How would you say it’s different to the other records you’ve made?
E: My personal feeling is that ‘Härd’ has a much darker feel to it compared to ‘Svedjeland’. We worked more with creating an atmosphere in the songs rather than go full speed all the time. Having Simon contributing with riffs and whole songs has made the album still sound like Svederna with something extra. When Simon joined the band it really made Svederna come full circle.
This is the third time you’ve collaborated with Lars Robin Larsson Asp, what makes him such a great person to work within making an album?
S: First off, he’s a total professional – fast working, experienced, easy-going, and focused on solving problems instead of finding them. He’s also brutally honest so you know that when he’s satisfied with a take, you’ve positively done a good job. As an instrumentalist, that really puts you in your best game.
A: We are friends since way back, and I also think that his inexperience in working with metal bands is a huge advantage, as he has no preconceived notions of how it ‘should’ sound. He also has a very fast technique and comes up with a lot of good solutions on the spot. This time we aimed for a more organic sound, which I think he succeeded with. For example, the drums were recorded in a garage and we kept a lot of the sound captured from the room mics in the final mix.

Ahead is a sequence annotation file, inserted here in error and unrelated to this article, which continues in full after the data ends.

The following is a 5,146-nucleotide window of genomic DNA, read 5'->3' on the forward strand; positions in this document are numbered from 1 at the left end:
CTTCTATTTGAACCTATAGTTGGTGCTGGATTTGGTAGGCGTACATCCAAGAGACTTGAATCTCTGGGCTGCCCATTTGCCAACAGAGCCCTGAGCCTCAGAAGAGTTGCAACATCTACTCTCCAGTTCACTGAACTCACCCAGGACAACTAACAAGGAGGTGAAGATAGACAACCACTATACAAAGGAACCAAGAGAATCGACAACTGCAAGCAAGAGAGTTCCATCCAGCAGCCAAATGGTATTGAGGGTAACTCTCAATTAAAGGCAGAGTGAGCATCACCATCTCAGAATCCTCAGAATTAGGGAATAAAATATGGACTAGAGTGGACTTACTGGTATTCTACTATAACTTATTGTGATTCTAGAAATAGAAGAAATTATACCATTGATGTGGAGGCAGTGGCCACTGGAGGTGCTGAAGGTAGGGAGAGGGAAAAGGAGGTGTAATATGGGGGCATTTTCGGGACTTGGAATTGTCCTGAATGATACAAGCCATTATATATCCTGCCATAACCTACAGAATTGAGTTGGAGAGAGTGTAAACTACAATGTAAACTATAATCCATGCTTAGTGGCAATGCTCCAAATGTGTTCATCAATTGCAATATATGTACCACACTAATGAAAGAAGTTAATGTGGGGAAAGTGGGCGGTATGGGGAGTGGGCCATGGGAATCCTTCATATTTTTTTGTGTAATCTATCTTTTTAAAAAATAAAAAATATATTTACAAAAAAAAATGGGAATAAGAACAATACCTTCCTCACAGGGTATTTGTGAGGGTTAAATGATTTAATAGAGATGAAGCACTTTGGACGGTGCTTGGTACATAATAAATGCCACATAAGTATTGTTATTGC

You’ve recorded this album in a “remote wilderness” in Värmland, what made you choose there to do the recording?
S: The previous two records – “Äntra” and “Svedjeland” – were recorded at the same location. The other guys in Svederna all come from Värmland, so they have a special connection to that place. And the location itself has a special ambience to it, that really adds to the recording experience. Even if I´m not from the same place as Anders, Erik and Jonatan, I think most Swedes can relate to the certain kind of atmosphere you get in the remote, primeval woods of Sweden.
You say in your press release your main theme is a return to “a natural way of life”, could you please elaborate on that?